A man invested three equal amounts of money at 5%,16% and 25% annual interest rates,respectively.if his total annual income is 552,000pesos how much did he invest at each rate.

Ad

A positive number is 5 times another number.If 21 is added to both the numbers,then one of the new numbers becomes twice the other number.What are the numbers

Posted on Jun 30, 2008

Ad

Ad

A man invested three equal amounts of money at 5%,16% and 25% annual
interest rates,respectively.if his total annual income is 552,000pesos
how much did he invest at each rate.

The answer here is 1,200,000pesos or 1.2 million pesos.

Solution:

[x + (x) (0.05)] + [x + (x) (0.16)]+ [x + (x) (0.25)] = 3x + 552,000

(x + 0.05x) + (x + 0.16x) + (x + 0.25x) = 3x + 552,000

1.05x + 1.16x + 1.25 x = 3x + 552,000

3.46x = 3x + 552,000

3.46x - 3x = 552,000

0.46x = 552,000

x = 552,000/0.46

x = 1,200,000

Answer: 1,200,000 pesos

Posted on Aug 01, 2010

Find the two consecutive positive integers such that 1/4 the smaller is 3 more than 1/5 the larger?

Posted on Oct 12, 2009

159,537.57 pesos

Posted on Dec 04, 2007

Four less than three times a number is 5.Find the number.

Posted on Dec 05, 2010

You guys..i know math is fun n all..but personally i think i **** but my parents ask me not to think that way..n well..its working! i mean i got this really easy chapter in math n i am able to do it so fast..n getting the right answers...i love algebra..i h8 linear equations!!!(don't think that way)!!!????!?!!!?!?!!

Posted on Sep 19, 2008

This problem deals with two numbers (ages of boys, or girls, or unicorns - this is quite inessential.) One of the numbers is known, another is not. The key word in the problem is "times". One of the numbers at hand exceeds the second number by a given factor.

The problem at hand belongs to a class of problems described by the equation

(4)
ax = b,
where x is a variable that denotes the unknown, while a and b are constant (but arbitrary) coefficients.

Equation (4) says that two entities are (or expected to be) equal. One is the number on the right - b. The other (incidentally) a product of two numbers - ax. A quick solution to the equation is obtained following a rule similar to Euclid's

*if equals be divided into equals, the results are equal.*
Thus we are prompted to conclude that (ax)/a = b/a, or

(5)
x = b/a,
that apparently asserts that the unknown is actually equal to b/a. The problem is solved. Or is it?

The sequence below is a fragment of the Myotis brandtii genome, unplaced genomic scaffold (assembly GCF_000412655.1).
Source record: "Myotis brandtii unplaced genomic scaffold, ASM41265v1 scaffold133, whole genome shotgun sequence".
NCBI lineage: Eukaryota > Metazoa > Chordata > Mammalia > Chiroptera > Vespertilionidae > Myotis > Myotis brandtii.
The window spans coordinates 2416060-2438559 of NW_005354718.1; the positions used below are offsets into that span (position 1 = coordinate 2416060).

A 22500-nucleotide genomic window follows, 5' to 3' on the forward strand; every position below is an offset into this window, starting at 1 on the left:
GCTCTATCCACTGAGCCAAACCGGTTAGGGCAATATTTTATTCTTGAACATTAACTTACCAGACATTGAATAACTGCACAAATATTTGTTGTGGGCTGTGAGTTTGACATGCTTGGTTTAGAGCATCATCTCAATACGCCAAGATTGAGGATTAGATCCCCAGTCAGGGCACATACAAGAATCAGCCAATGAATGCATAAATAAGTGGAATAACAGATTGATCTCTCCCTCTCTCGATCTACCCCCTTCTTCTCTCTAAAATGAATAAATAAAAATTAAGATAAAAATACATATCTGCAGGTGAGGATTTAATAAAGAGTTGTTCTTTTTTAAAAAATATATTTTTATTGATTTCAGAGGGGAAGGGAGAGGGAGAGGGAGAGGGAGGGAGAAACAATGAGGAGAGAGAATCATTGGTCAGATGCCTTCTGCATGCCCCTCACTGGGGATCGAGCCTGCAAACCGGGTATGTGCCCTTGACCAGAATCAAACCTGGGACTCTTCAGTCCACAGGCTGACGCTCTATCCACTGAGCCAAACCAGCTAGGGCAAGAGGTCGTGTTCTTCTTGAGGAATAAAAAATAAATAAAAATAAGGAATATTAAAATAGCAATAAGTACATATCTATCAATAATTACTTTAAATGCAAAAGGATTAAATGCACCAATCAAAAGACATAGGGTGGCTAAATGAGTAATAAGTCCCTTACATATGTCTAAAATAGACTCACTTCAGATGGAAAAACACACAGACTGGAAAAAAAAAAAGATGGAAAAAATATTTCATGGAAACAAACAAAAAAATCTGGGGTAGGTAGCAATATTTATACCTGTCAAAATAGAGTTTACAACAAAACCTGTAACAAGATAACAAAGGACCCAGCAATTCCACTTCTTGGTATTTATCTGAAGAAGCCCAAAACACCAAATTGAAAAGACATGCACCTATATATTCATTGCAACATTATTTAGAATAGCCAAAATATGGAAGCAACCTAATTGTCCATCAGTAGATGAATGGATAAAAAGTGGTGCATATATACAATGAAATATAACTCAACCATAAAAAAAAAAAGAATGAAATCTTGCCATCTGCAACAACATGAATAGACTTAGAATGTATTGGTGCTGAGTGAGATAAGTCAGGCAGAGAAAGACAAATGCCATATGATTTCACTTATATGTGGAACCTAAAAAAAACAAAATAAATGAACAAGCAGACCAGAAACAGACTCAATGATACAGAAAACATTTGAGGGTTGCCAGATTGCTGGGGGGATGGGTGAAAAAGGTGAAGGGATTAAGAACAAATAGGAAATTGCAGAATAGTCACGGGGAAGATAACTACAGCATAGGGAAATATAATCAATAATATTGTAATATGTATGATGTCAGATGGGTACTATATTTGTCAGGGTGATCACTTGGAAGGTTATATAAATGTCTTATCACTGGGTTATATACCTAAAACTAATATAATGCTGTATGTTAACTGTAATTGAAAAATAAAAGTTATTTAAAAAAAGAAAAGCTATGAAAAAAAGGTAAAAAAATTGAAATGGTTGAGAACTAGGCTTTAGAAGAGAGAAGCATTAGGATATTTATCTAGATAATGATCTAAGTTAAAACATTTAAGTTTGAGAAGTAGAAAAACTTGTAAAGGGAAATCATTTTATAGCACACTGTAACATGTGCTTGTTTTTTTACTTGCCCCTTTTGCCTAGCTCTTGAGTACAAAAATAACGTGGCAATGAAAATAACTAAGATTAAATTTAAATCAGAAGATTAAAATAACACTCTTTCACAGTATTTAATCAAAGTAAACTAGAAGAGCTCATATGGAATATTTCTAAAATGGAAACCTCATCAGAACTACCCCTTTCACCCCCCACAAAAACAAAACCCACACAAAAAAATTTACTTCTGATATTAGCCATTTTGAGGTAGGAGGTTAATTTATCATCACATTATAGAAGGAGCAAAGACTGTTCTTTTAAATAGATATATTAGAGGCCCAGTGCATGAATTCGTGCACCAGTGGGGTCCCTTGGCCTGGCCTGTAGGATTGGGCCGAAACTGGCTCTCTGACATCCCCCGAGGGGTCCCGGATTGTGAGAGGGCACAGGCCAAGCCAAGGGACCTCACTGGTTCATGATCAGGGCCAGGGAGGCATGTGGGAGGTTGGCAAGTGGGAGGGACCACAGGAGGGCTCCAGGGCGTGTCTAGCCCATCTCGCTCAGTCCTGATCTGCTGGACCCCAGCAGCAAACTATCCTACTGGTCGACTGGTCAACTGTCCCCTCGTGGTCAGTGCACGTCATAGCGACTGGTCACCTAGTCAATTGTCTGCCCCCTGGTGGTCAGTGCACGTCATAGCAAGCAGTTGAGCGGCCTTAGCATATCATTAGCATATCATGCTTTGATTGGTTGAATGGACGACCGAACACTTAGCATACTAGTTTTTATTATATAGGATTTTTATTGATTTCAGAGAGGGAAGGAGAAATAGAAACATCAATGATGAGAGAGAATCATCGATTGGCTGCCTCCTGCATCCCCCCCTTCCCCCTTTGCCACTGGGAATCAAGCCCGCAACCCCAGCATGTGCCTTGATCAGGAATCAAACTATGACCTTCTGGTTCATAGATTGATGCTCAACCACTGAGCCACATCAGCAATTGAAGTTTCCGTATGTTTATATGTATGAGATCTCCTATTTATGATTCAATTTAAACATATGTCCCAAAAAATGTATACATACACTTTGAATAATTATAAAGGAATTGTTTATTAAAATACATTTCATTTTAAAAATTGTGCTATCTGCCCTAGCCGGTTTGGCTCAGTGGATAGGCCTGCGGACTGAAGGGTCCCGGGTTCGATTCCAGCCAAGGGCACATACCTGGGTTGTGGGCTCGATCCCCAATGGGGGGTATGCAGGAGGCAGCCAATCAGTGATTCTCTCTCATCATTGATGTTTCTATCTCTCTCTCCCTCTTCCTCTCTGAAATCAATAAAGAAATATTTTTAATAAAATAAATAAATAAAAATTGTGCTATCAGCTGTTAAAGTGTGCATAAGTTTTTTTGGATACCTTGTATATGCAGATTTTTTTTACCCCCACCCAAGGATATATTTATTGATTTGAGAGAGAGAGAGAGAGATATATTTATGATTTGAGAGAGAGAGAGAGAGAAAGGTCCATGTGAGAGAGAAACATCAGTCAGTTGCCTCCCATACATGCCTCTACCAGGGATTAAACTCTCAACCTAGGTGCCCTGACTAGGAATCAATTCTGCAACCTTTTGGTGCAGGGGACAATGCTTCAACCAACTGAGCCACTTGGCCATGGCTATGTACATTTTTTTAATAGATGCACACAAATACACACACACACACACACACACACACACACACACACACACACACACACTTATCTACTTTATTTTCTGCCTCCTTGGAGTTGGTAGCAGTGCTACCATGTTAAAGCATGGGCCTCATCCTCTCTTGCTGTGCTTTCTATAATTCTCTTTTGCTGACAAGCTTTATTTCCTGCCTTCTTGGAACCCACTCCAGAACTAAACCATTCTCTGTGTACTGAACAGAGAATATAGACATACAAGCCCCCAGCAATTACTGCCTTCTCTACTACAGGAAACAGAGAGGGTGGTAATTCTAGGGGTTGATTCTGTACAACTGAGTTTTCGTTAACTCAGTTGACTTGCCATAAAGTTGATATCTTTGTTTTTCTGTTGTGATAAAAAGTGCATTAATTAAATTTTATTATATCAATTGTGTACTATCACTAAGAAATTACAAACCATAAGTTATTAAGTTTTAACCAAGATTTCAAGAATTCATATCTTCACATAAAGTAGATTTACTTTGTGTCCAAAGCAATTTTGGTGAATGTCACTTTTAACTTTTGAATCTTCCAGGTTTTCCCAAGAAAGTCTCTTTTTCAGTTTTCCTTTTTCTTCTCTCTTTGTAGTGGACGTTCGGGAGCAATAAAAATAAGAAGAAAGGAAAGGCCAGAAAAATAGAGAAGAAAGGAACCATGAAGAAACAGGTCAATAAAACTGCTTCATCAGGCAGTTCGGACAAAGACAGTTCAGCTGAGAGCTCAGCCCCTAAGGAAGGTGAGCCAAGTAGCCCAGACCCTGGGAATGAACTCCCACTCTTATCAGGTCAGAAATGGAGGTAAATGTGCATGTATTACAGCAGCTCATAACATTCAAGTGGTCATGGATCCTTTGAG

Do not forget that in (4) *coefficients* a and b are arbitrary. As far as the equation (4) is concerned, they may be anything. Solving a *general* equation like (4) is different from solving specific equations like 4x = 12, whose solution is readily obtained as x = 12/4, x = 3. In (4) we are obligated to account for all possible *specific* cases. Most of the cases are, indeed, handled in the same manner, as in (5). The exception is when a = 0. This is one of characteristic properties of zero that multiplied by another number, any number, it does not change. We may not know x, but if a = 0, then ax is bound to be 0! So unless b is also zero, the equality in (4) is not possible. We arrive at the following cases:

a
b
Not zero
Any
x = b/a
Zero
Not zero
(4) has no solutions
Zero
Zero
any x solves (4)
The original problem imposes additional (*semantic*) constraints. First of all, no one's age can be 0 or negative. Secondly, you would probably be very much surprised to hear a reply "13.5" to a question of yours, "How old are you?" Somewhere in the grade school, where kids of about the same age learn, work, and play together, the difference of a few month loses its significance. From that time on, we count years of our life with integers, discarding the fractional part. This means that in the original word problem it is very natural to assume that all quantities involved are positive integers such that a divides b evenly. (However, this particular fact is not carved in stone. Faced with a similar problem, you may want to check with your teacher.) The same goes for the comon usage of the word *times*. We never say "1 time as young", let alone "1 times as young."

However, assume the problem reads

*A 40 years old father is 7 times older than his son. What is the son's age? *